“How old are you, Marian?” Djaq asked, suddenly.
Marian blinked, then, leaning back on her hands, considering, “um… twenty. I’ll be twenty one this August. Why?”
“Just wondering,” Djaq shrugged.
“How old are you then?” Marian questioned, tipping her head back and making that fall of dark hair shiver.
Djaq frowned, “I have no idea.”
Marian sat up, “really?”
“None,” Djaq confirmed, blinking in surprise, “I… the last time I celebrated a birthday was when my brother was alive – we were… sixteen and I… I have not counted one since.”
Marian’s eyebrows disappeared into her fringe, “I… you and your brother were twins?”
Djaq nodded, mutely contemplating the stark fact of her ignorance in the cold light of day. Of course, she was aware of many years having passed since her last birthday celebration – but she had never really paused to consider the fact that she had no idea how old she really was anymore.
“You don’t have any idea what age you are?” Marian asked, after a moment.
Djaq considered, frowning, “I… I… it’s complicated – my people don’t keep time the way you keep time. And… I cannot even remember… I was born in the spring, I know that. But the exact date… I…” she shook her head, baffled, “I don’t know.”
“Well,” Marian at once became practical, “I would say that you are older than me – and you are definitely younger than Little John. You are younger than Much, and Allan too – how old is Allan?”
“He doesn’t know either,” Djaq told her, “if you ask him, he will only tell you that he is not quite dead yet.”
Marian smiled, ruefully, “alright – Robin is twenty five, I know that much. You look about his age – maybe a little younger. You must be about twenty three, twenty four?”
“I… suppose…” Djaq agreed, hesitantly. The idea was entirely alien to her. Her age had ceased to be an integral part of her identity around the same time her gender had. The last time she had cared about either thing, she had been a little over sixteen. It felt a very long time ago.
“I suppose it doesn’t really matter,” Marian remarked, “if you don’t mind.”
“I don’t,” Djaq sighed – her age was just one more thing she had lost, after all, “not really. I was a fourteen year old boy for… at least seven years. After a while, you forget to care.”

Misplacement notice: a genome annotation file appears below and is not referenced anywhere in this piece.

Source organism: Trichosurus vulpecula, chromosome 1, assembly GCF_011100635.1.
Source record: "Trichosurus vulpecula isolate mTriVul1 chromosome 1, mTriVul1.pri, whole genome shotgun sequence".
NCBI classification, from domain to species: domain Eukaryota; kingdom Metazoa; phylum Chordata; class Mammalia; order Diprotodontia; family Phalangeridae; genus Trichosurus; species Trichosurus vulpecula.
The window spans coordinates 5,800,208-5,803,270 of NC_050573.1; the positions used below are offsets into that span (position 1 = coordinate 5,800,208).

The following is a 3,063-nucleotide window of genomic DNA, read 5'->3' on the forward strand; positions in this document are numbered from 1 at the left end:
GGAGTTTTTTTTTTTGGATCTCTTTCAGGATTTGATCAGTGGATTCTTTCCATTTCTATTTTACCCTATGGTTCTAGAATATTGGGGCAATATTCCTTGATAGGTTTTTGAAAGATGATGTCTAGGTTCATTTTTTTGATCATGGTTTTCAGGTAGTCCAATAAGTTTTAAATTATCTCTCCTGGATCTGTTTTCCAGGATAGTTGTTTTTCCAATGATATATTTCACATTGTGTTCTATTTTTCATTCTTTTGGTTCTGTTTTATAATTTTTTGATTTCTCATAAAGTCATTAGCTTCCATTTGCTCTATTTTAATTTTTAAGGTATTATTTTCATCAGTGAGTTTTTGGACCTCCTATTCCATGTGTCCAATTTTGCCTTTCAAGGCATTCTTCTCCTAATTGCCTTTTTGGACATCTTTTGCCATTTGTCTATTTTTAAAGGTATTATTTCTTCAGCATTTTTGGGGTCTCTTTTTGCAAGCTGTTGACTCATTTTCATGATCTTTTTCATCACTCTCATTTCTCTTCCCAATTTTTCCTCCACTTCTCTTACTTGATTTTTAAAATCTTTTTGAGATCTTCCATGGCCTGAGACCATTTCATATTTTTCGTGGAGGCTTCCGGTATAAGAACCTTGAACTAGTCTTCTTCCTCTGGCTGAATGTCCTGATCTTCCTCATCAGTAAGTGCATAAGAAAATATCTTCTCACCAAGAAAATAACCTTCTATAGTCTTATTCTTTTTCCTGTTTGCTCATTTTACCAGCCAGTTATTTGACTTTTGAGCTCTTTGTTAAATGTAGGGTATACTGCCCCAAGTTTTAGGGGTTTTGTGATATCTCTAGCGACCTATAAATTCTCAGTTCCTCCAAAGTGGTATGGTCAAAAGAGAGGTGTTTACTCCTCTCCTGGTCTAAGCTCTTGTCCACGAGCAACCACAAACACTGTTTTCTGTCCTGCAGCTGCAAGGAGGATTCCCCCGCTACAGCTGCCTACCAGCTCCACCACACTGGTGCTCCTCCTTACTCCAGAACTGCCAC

Marian nodded, her eyes downcast.
“When this ends – if it ever ends,” she began again, breaking yet another silence, “then would you go back? If the war in the holy lands was over?”
Djaq considered. She was not entirely sure that she wanted to voice these things to Marian. But then – she was not entirely sure that she wanted to voice them to anyone. “I… don’t know. I suppose – it depends. I have made… good friends here. It’s like having five different versions of my brother back – there is the charm, and there is the idiocy and there is the one who will try, in his own inadequate way, to protect me and there is the one who must be made to scrub behind his ears …” Marian was beginning to giggle at the images Djaq was conjuring for her, “And I have already left so much behind me… I don’t know if I could leave them too.”
Marian sighed, the sound oddly empathetic on the noon-tide air, “you are a little bit stuck, Djaq. No less than I am.”
“I suppose that is true,” Djaq agreed, smiling ruefully.
“That is why it is important for me to know you better,” Marian told her, matter-of-factly, “two people who are stuck might be good at assisting each other in becoming… less stuck.”
Djaq smiled – Marian was waving a hand in an illustrative fashion, not quite knowing how to voice the unspoken need for comradery. But she understood. Because Marian was lonely, just as Djaq was. Perhaps for different reasons and by different means; but neither of them had anyone on enough of an equal footing, and with enough imagination or understanding, to truly comprehend their position.
And just perhaps, there might be some relief to be found in a companion, however impossible contact was likely to become in the coming months.
“Come,” Djaq stood up, “Robin will be back in the camp by now. You can give him your news.”
She held out her hand, and helped pull Marian to her feet.